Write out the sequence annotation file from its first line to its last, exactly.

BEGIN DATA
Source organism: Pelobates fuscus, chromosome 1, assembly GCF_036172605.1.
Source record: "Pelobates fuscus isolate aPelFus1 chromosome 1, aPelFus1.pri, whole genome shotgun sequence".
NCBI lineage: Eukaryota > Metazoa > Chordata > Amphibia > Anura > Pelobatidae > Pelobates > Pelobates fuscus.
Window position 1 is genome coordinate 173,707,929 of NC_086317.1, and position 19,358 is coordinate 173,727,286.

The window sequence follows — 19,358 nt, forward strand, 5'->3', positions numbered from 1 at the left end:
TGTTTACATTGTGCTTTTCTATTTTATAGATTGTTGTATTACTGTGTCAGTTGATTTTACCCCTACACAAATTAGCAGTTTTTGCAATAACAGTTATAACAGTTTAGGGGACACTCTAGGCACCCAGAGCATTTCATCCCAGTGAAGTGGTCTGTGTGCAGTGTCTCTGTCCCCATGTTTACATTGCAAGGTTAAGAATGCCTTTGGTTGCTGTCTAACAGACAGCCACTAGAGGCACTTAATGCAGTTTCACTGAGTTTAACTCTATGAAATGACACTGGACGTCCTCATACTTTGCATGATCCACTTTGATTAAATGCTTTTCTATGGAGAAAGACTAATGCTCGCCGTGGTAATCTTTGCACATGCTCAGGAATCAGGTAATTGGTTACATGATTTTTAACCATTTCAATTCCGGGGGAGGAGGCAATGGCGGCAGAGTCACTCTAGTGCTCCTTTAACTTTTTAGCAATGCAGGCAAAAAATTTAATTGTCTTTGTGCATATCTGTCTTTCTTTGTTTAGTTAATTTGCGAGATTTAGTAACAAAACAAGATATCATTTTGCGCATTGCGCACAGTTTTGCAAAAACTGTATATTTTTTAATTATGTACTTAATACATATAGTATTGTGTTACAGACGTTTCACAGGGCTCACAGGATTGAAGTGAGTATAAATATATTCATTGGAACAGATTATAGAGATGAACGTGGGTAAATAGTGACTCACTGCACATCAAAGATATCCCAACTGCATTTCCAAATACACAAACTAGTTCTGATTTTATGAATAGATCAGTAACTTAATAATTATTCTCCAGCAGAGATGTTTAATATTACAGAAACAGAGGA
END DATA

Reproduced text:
Source organism: Pelobates fuscus, chromosome 1, assembly GCF_036172605.1.
Source record: "Pelobates fuscus isolate aPelFus1 chromosome 1, aPelFus1.pri, whole genome shotgun sequence".
NCBI lineage: Eukaryota > Metazoa > Chordata > Amphibia > Anura > Pelobatidae > Pelobates > Pelobates fuscus.
Window position 1 is genome coordinate 173,707,929 of NC_086317.1, and position 19,358 is coordinate 173,727,286.

The window sequence follows — 19,358 nt, forward strand, 5'->3', positions numbered from 1 at the left end:
TGTTTACATTGTGCTTTTCTATTTTATAGATTGTTGTATTACTGTGTCAGTTGATTTTACCCCTACACAAATTAGCAGTTTTTGCAATAACAGTTATAACAGTTTAGGGGACACTCTAGGCACCCAGAGCATTTCATCCCAGTGAAGTGGTCTGTGTGCAGTGTCTCTGTCCCCATGTTTACATTGCAAGGTTAAGAATGCCTTTGGTTGCTGTCTAACAGACAGCCACTAGAGGCACTTAATGCAGTTTCACTGAGTTTAACTCTATGAAATGACACTGGACGTCCTCATACTTTGCATGATCCACTTTGATTAAATGCTTTTCTATGGAGAAAGACTAATGCTCGCCGTGGTAATCTTTGCACATGCTCAGGAATCAGGTAATTGGTTACATGATTTTTAACCATTTCAATTCCGGGGGAGGAGGCAATGGCGGCAGAGTCACTCTAGTGCTCCTTTAACTTTTTAGCAATGCAGGCAAAAAATTTAATTGTCTTTGTGCATATCTGTCTTTCTTTGTTTAGTTAATTTGCGAGATTTAGTAACAAAACAAGATATCATTTTGCGCATTGCGCACAGTTTTGCAAAAACTGTATATTTTTTAATTATGTACTTAATACATATAGTATTGTGTTACAGACGTTTCACAGGGCTCACAGGATTGAAGTGAGTATAAATATATTCATTGGAACAGATTATAGAGATGAACGTGGGTAAATAGTGACTCACTGCACATCAAAGATATCCCAACTGCATTTCCAAATACACAAACTAGTTCTGATTTTATGAATAGATCAGTAACTTAATAATTATTCTCCAGCAGAGATGTTTAATATTACAGAAACAGAGGA